How to Plant a Germinated Seed Root Down

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Starting your own seeds is an inexpensive way to grow plants for your garden. When using old seeds or those you have saved from your own garden plants, you may need to check if they are viable by first germinating a few in paper towels. If you like, you can then plant these germinated seeds in soil instead of throwing them away. Germinating seeds outside of the soil is also a way to illustrate the sprouting process to children. Help them plant their sprouted seeds so they can see them grow into plants.

Things You'll Need

  • Paper towel
  • Plate
  • Plastic bag
  • Seeds
  • Pots
  • Potting mix

Germinating Seeds

Fold a paper towel in half, then in half again. Set it on a plastic plate.

Sprinkle water on the paper towel until it is evenly moist but not soggy. Add just enough water to wet through but avoid using so much that the water collects on the plate.

Sprinkle seeds between the layers of the paper towel. Space them approximately ½ to 1 inch apart so the sprouts do not become tangled once they germinate. Pat the top of the paper towel so the seeds are in contact with the moisture on both sides.

Slide the towel into a zipper-top bag and seal closed. Place in a 65 to 75 F room to germinate. Germination usually takes between three and seven days depending on the seed type. Check the seeds after three days for signs of sprouting, then every day thereafter until they do.

Planting Sprouts

Fill a seed starting pot with a quality soil-less potting mix. Soil-less mixes drain well and are sterile, which helps prevent disease in young seedlings.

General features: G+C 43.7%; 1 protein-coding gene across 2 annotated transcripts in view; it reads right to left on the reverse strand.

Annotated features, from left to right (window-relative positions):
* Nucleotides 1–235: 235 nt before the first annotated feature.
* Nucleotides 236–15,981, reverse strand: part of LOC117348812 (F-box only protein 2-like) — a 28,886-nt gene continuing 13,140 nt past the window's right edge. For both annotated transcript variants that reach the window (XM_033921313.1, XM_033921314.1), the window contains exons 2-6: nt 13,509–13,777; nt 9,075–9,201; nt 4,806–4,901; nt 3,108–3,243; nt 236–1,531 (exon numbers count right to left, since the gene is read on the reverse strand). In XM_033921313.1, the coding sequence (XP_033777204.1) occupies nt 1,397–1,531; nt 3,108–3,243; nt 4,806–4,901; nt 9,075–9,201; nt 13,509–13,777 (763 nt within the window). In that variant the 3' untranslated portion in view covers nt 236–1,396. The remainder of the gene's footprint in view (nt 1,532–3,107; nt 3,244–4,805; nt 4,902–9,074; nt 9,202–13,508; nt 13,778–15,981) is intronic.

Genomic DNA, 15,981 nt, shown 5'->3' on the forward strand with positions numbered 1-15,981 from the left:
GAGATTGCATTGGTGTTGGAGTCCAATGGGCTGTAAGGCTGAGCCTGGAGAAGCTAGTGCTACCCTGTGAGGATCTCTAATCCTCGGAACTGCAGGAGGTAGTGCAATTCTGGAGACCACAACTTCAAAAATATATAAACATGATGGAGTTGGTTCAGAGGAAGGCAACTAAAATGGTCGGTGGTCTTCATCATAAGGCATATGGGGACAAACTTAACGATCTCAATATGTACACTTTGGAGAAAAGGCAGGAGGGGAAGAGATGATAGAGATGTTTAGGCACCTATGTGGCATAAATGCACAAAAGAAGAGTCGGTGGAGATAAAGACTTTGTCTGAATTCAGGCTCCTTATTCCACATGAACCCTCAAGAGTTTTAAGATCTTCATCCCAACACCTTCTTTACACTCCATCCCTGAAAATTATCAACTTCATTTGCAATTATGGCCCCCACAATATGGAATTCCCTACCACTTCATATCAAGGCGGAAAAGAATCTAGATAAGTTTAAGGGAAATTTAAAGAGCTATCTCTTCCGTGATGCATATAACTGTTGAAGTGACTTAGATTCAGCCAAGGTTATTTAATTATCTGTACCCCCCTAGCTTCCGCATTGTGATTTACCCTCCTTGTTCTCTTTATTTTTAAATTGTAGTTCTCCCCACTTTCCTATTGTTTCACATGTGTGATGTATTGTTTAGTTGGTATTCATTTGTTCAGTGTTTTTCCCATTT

Water the soil until it is evenly moist throughout. Water until it just begins to drip from the bottom drainage holes to ensure there is moisture in the bottom of the pot where the roots will spread.

Poke a ½-inch deep hole in the soil in the center of the pot. Check that the soil is moist in the hole and not soggy. If it is soggy, allow the excess water to dry out overnight.

Grasp the germinated seed by the attached split seed coat or the leaves if it has already shed the seed coat. Set it in the soil with the root down in the hole. The root is the long sprout that emerged from the seed first.

Fill the hole in around the root loosely. Firm slightly but avoid packing the soil tightly around the seedlings as it may damage them.

Place the pots in a sunny window. Keep the soil moist but not soaking wet at all times until ready to transplant the seedlings outdoors or to their permanent pot.

Tips & Warnings

  • Plant only one seed per pot so the roots don't become tangled.
  • Seedlings need a warm room and the proper amount of light to survive. Temperatures between 65 to 75 degrees Fahrenheit are best, and use grow lights if you don't have a suitable window.

References

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